The Set-point weight theory is probably one of the most valuable studies researchers have done when it comes to recovery from dieting, food restriction and eating disorders, such as anorexia, bulimia, binge eating disorder, and orthorexia.
What is the definition of the Setpoint?
Setpoint is the body’s weight range in which our body is meant to function optimally. The Setpoint theory is the study that holds that one’s body will fight to maintain in that specific weight range.
Every one of us is born with a certain amount and size of fat cells which is the reason why some people are leaner and some carry a bit more fat on their body. The number of fat cells can be changed throughout our lives, especially during our childhood and teenage years for several reasons, such as lifestyle, environment, medications, and health circumstances.
In our early adult years, our body wants to settle and will try to stay on its preferred body fat cells number, which means when we lose weight our fat cells shrink in size but the number of cells won’t decrease. When fat cells die, as all cells do, the body simply creates new ones in its eﬀort to always keep the number constant. For this reason, an obese person who loses weight will still have more fat cells compared to a naturally lean person.
The same happens for people who go on weight loss programs or suffer from eating disorders. If someone goes through eating disorders such as anorexia nervosa, bulimia or orthorexia and loses a significant amount of weight, their body fat cells number shrink in size, however, the number of fat cells will remain the same.
This shows that in our adult years it is not easily possible to change our set-point and the weight range our body prefers to stay in.
Why dieting and eating disorders can change our setpoint weight?
When someone turns their back on dieting or goes through eating disorder recovery (anorexia recovery, bulimia recovery, orthorexia recovery), they naturally start to eat more food again. The consumption of more food makes our body to go automatically back to our initial (pre-dieting/pre-eating disorder) weight due to the fact our fat cells haven’t changed in number.
However, in most cases, weight loss causes a change in our Leptin hormones which are responsible for our hunger and appetite regulation. (Click here for the article about Leptin resistance) When Leptin hormones are out of balance, also our hunger and appetite go out of balance which is the reason why most people experience extreme hunger after a period of food restriction and eating disorders. This results in most people in a phase of overeating, binge eating, and emotional eating. This behavior of compulsive overeating can eventually make our body fat cells increase in number as well as in size. This is the point where our setpoint can change and our body may settle in this “new and higher“ weight range.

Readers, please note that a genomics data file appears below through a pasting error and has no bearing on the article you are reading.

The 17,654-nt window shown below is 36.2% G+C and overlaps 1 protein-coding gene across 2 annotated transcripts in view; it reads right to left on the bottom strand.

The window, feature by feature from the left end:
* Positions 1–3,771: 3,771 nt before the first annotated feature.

Leptin hormones are balancing out again over time once someone starts to eat more food. Once the Leptin hormones are back on a healthy level, hunger and appetite also normalize which leads to stabilization in weight and the amount of our body fat cells.
This occurring clearly shows us that diets and weight loss programs don’t work long-term since most people gain more weight back than they had before they went on a diet or fitness program. The reason for it is their increased setpoint. Calorie restriction is therefore never a recommendable approach to lose weight or change our body’s size. In addition to that calorie restriction and diets make people lose their precious connection with their body and food which can also result in eating disorders such as anorexia, bulimia, binge eating disorder or orthorexia, as well as various other physical and mental health issues such as hormonal problems, a decrease in bone mass, vitamin and mineral malabsorption, digestive issues and depression, anxiety, and hypochondria.
In this article, I want to emphasize that the set-point theory is a study and should not be taken as a law or a rule that applies to everyone recovering from food restriction or eating disorders. In fact, our bodies are biochemically very very unique and individual. For this reason, some people experience changes in their set-point through dieting and developing eating disorders, whereas some people don’t notice any changes.
I’ve been working now in the area of the psychology of eating behaviors for almost 15 years and I am educating myself in eating disorders for more than a decade, and in the past years, I have seen a large number of people experiencing changes in their set-point in form of remaining on a heavier weight after food restriction and dieting. At the same time, I have also seen a large number of people who didn’t experience any changes in their set-point at all which means they went back to their pre-dieting/pre-eating disorder weight again.
The human body, biochemistry, and our metabolism are very complex and even to this day are not entirely understood. Therefore, the set-point theory has also been criticized a lot by experts since it only shows an oversimplification of a much more complex subject.
Since so many people get easily caught up in the set-point theory and losing themselves in worrying about their weight and if it will change, my recommendation for you would be to stop focusing on the setpoint theory completely. Instead, start focusing on your life and loving the body you’re in at the moment. The setpoint theory should not be a decisive factor for you to recover from dieting and/or your eating disorders.
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